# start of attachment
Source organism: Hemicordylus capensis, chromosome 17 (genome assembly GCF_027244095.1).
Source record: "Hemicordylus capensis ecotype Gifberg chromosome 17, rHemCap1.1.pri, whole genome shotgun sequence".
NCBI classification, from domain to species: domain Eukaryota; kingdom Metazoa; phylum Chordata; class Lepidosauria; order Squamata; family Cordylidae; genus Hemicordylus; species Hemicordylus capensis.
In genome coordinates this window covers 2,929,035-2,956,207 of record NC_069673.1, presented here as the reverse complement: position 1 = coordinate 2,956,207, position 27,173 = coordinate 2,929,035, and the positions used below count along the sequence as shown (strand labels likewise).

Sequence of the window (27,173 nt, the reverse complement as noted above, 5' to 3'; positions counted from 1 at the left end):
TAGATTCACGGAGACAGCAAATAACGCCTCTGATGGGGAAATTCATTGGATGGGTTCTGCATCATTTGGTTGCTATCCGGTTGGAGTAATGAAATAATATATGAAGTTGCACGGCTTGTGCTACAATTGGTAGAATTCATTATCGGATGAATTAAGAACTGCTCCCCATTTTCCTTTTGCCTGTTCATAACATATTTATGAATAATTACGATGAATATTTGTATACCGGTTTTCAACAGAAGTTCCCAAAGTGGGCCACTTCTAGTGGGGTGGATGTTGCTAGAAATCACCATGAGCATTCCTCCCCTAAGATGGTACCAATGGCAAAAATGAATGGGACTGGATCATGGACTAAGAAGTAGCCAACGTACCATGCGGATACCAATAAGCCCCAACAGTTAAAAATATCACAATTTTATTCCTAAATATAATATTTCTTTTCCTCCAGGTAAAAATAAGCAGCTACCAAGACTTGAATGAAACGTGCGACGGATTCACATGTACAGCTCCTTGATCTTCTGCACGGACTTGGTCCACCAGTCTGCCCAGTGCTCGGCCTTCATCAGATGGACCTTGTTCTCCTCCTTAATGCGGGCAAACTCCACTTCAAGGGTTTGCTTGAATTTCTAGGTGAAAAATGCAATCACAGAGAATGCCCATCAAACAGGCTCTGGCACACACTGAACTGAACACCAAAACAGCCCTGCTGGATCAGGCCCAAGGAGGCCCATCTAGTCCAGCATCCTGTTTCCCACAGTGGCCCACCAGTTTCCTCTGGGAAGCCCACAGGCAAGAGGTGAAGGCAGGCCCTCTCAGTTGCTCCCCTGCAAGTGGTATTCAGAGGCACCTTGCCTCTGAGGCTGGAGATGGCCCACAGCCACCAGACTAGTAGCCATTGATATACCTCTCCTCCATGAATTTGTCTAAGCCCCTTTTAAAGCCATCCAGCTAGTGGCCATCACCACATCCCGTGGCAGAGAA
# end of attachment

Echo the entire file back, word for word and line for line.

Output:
Source organism: Hemicordylus capensis, chromosome 17 (genome assembly GCF_027244095.1).
Source record: "Hemicordylus capensis ecotype Gifberg chromosome 17, rHemCap1.1.pri, whole genome shotgun sequence".
NCBI classification, from domain to species: domain Eukaryota; kingdom Metazoa; phylum Chordata; class Lepidosauria; order Squamata; family Cordylidae; genus Hemicordylus; species Hemicordylus capensis.
In genome coordinates this window covers 2,929,035-2,956,207 of record NC_069673.1, presented here as the reverse complement: position 1 = coordinate 2,956,207, position 27,173 = coordinate 2,929,035, and the positions used below count along the sequence as shown (strand labels likewise).

Sequence of the window (27,173 nt, the reverse complement as noted above, 5' to 3'; positions counted from 1 at the left end):
TAGATTCACGGAGACAGCAAATAACGCCTCTGATGGGGAAATTCATTGGATGGGTTCTGCATCATTTGGTTGCTATCCGGTTGGAGTAATGAAATAATATATGAAGTTGCACGGCTTGTGCTACAATTGGTAGAATTCATTATCGGATGAATTAAGAACTGCTCCCCATTTTCCTTTTGCCTGTTCATAACATATTTATGAATAATTACGATGAATATTTGTATACCGGTTTTCAACAGAAGTTCCCAAAGTGGGCCACTTCTAGTGGGGTGGATGTTGCTAGAAATCACCATGAGCATTCCTCCCCTAAGATGGTACCAATGGCAAAAATGAATGGGACTGGATCATGGACTAAGAAGTAGCCAACGTACCATGCGGATACCAATAAGCCCCAACAGTTAAAAATATCACAATTTTATTCCTAAATATAATATTTCTTTTCCTCCAGGTAAAAATAAGCAGCTACCAAGACTTGAATGAAACGTGCGACGGATTCACATGTACAGCTCCTTGATCTTCTGCACGGACTTGGTCCACCAGTCTGCCCAGTGCTCGGCCTTCATCAGATGGACCTTGTTCTCCTCCTTAATGCGGGCAAACTCCACTTCAAGGGTTTGCTTGAATTTCTAGGTGAAAAATGCAATCACAGAGAATGCCCATCAAACAGGCTCTGGCACACACTGAACTGAACACCAAAACAGCCCTGCTGGATCAGGCCCAAGGAGGCCCATCTAGTCCAGCATCCTGTTTCCCACAGTGGCCCACCAGTTTCCTCTGGGAAGCCCACAGGCAAGAGGTGAAGGCAGGCCCTCTCAGTTGCTCCCCTGCAAGTGGTATTCAGAGGCACCTTGCCTCTGAGGCTGGAGATGGCCCACAGCCACCAGACTAGTAGCCATTGATATACCTCTCCTCCATGAATTTGTCTAAGCCCCTTTTAAAGCCATCCAGCTAGTGGCCATCACCACATCCCGTGGCAGAGAA